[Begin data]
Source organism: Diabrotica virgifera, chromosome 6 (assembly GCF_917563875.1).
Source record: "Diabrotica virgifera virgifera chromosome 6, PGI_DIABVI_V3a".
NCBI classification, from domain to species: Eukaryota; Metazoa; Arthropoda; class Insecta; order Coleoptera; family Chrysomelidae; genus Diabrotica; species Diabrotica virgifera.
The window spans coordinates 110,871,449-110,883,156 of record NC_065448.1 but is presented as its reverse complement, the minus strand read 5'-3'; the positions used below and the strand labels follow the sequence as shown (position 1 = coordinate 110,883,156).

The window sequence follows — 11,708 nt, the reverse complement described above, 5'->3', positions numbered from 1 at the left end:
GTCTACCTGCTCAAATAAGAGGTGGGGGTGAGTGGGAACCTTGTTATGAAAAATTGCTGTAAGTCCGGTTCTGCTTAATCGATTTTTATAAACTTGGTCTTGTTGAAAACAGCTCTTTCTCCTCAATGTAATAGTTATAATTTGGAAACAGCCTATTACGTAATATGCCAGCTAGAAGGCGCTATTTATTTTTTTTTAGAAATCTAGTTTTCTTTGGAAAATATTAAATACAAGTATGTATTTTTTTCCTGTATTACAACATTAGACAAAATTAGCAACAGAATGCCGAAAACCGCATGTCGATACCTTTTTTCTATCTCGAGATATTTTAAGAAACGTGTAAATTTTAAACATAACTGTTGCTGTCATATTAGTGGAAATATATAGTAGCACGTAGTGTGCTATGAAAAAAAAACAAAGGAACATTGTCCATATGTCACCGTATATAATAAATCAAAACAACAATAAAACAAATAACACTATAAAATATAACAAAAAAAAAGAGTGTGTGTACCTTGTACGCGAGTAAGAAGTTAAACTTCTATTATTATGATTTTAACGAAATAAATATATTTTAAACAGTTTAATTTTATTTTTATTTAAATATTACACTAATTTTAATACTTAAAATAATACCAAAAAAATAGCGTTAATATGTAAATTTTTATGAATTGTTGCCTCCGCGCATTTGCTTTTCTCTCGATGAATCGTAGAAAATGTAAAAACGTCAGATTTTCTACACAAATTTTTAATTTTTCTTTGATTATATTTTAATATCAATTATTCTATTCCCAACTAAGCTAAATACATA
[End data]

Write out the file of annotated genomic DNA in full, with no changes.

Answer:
Source organism: Diabrotica virgifera, chromosome 6 (assembly GCF_917563875.1).
Source record: "Diabrotica virgifera virgifera chromosome 6, PGI_DIABVI_V3a".
NCBI classification, from domain to species: Eukaryota; Metazoa; Arthropoda; class Insecta; order Coleoptera; family Chrysomelidae; genus Diabrotica; species Diabrotica virgifera.
The window spans coordinates 110,871,449-110,883,156 of record NC_065448.1 but is presented as its reverse complement, the minus strand read 5'-3'; the positions used below and the strand labels follow the sequence as shown (position 1 = coordinate 110,883,156).

The window sequence follows — 11,708 nt, the reverse complement described above, 5'->3', positions numbered from 1 at the left end:
GTCTACCTGCTCAAATAAGAGGTGGGGGTGAGTGGGAACCTTGTTATGAAAAATTGCTGTAAGTCCGGTTCTGCTTAATCGATTTTTATAAACTTGGTCTTGTTGAAAACAGCTCTTTCTCCTCAATGTAATAGTTATAATTTGGAAACAGCCTATTACGTAATATGCCAGCTAGAAGGCGCTATTTATTTTTTTTTAGAAATCTAGTTTTCTTTGGAAAATATTAAATACAAGTATGTATTTTTTTCCTGTATTACAACATTAGACAAAATTAGCAACAGAATGCCGAAAACCGCATGTCGATACCTTTTTTCTATCTCGAGATATTTTAAGAAACGTGTAAATTTTAAACATAACTGTTGCTGTCATATTAGTGGAAATATATAGTAGCACGTAGTGTGCTATGAAAAAAAAACAAAGGAACATTGTCCATATGTCACCGTATATAATAAATCAAAACAACAATAAAACAAATAACACTATAAAATATAACAAAAAAAAAGAGTGTGTGTACCTTGTACGCGAGTAAGAAGTTAAACTTCTATTATTATGATTTTAACGAAATAAATATATTTTAAACAGTTTAATTTTATTTTTATTTAAATATTACACTAATTTTAATACTTAAAATAATACCAAAAAAATAGCGTTAATATGTAAATTTTTATGAATTGTTGCCTCCGCGCATTTGCTTTTCTCTCGATGAATCGTAGAAAATGTAAAAACGTCAGATTTTCTACACAAATTTTTAATTTTTCTTTGATTATATTTTAATATCAATTATTCTATTCCCAACTAAGCTAAATACATA